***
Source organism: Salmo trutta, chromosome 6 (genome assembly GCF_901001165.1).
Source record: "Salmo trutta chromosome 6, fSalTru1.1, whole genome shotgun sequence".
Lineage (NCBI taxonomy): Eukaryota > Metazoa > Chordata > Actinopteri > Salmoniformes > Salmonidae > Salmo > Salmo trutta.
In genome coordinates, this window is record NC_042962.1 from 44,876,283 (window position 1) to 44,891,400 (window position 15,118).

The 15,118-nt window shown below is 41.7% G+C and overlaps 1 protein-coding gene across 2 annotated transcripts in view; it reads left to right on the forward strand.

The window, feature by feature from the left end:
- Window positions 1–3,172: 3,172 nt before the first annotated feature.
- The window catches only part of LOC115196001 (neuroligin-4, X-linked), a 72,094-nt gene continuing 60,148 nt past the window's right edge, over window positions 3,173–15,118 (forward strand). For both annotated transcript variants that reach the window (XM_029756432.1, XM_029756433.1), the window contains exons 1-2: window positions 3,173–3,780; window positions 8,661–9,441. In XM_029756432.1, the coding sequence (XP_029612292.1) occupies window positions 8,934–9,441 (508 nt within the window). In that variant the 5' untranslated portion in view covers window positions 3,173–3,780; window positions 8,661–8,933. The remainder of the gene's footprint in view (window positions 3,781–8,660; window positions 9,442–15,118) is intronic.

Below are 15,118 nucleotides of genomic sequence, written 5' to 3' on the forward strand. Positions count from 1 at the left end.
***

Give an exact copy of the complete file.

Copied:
Source organism: Salmo trutta, chromosome 6 (genome assembly GCF_901001165.1).
Source record: "Salmo trutta chromosome 6, fSalTru1.1, whole genome shotgun sequence".
Lineage (NCBI taxonomy): Eukaryota > Metazoa > Chordata > Actinopteri > Salmoniformes > Salmonidae > Salmo > Salmo trutta.
In genome coordinates, this window is record NC_042962.1 from 44,876,283 (window position 1) to 44,891,400 (window position 15,118).

The 15,118-nt window shown below is 41.7% G+C and overlaps 1 protein-coding gene across 2 annotated transcripts in view; it reads left to right on the forward strand.

The window, feature by feature from the left end:
- Window positions 1–3,172: 3,172 nt before the first annotated feature.
- The window catches only part of LOC115196001 (neuroligin-4, X-linked), a 72,094-nt gene continuing 60,148 nt past the window's right edge, over window positions 3,173–15,118 (forward strand). For both annotated transcript variants that reach the window (XM_029756432.1, XM_029756433.1), the window contains exons 1-2: window positions 3,173–3,780; window positions 8,661–9,441. In XM_029756432.1, the coding sequence (XP_029612292.1) occupies window positions 8,934–9,441 (508 nt within the window). In that variant the 5' untranslated portion in view covers window positions 3,173–3,780; window positions 8,661–8,933. The remainder of the gene's footprint in view (window positions 3,781–8,660; window positions 9,442–15,118) is intronic.

Below are 15,118 nucleotides of genomic sequence, written 5' to 3' on the forward strand. Positions count from 1 at the left end.